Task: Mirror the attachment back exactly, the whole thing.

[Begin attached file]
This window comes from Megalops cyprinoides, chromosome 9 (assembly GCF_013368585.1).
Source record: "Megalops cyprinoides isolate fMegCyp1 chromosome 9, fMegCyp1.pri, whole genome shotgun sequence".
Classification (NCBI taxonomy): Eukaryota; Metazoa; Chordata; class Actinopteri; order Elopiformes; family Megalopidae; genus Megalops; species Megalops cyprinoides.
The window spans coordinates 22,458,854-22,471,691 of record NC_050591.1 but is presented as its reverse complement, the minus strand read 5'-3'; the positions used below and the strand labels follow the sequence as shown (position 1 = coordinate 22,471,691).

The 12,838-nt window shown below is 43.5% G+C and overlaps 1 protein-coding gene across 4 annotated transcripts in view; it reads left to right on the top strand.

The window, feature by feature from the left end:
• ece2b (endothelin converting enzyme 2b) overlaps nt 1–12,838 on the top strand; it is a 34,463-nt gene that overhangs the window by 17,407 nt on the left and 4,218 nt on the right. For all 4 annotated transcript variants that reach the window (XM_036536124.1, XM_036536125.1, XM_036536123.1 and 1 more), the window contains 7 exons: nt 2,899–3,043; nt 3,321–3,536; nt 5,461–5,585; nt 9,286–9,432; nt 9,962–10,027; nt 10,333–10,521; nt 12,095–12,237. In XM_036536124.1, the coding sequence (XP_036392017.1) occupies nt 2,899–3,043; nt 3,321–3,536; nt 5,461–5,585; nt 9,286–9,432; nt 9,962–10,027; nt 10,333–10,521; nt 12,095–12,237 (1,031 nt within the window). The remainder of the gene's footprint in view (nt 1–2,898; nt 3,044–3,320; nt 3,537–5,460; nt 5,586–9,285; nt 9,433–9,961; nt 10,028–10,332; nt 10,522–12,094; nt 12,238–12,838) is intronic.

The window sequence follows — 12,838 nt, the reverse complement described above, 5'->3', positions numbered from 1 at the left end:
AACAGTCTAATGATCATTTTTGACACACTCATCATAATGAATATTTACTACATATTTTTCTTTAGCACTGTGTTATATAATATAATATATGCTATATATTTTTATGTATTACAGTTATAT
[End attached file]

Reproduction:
This window comes from Megalops cyprinoides, chromosome 9 (assembly GCF_013368585.1).
Source record: "Megalops cyprinoides isolate fMegCyp1 chromosome 9, fMegCyp1.pri, whole genome shotgun sequence".
Classification (NCBI taxonomy): Eukaryota; Metazoa; Chordata; class Actinopteri; order Elopiformes; family Megalopidae; genus Megalops; species Megalops cyprinoides.
The window spans coordinates 22,458,854-22,471,691 of record NC_050591.1 but is presented as its reverse complement, the minus strand read 5'-3'; the positions used below and the strand labels follow the sequence as shown (position 1 = coordinate 22,471,691).

The 12,838-nt window shown below is 43.5% G+C and overlaps 1 protein-coding gene across 4 annotated transcripts in view; it reads left to right on the top strand.

The window, feature by feature from the left end:
• ece2b (endothelin converting enzyme 2b) overlaps nt 1–12,838 on the top strand; it is a 34,463-nt gene that overhangs the window by 17,407 nt on the left and 4,218 nt on the right. For all 4 annotated transcript variants that reach the window (XM_036536124.1, XM_036536125.1, XM_036536123.1 and 1 more), the window contains 7 exons: nt 2,899–3,043; nt 3,321–3,536; nt 5,461–5,585; nt 9,286–9,432; nt 9,962–10,027; nt 10,333–10,521; nt 12,095–12,237. In XM_036536124.1, the coding sequence (XP_036392017.1) occupies nt 2,899–3,043; nt 3,321–3,536; nt 5,461–5,585; nt 9,286–9,432; nt 9,962–10,027; nt 10,333–10,521; nt 12,095–12,237 (1,031 nt within the window). The remainder of the gene's footprint in view (nt 1–2,898; nt 3,044–3,320; nt 3,537–5,460; nt 5,586–9,285; nt 9,433–9,961; nt 10,028–10,332; nt 10,522–12,094; nt 12,238–12,838) is intronic.

The window sequence follows — 12,838 nt, the reverse complement described above, 5'->3', positions numbered from 1 at the left end:
AACAGTCTAATGATCATTTTTGACACACTCATCATAATGAATATTTACTACATATTTTTCTTTAGCACTGTGTTATATAATATAATATATGCTATATATTTTTATGTATTACAGTTATAT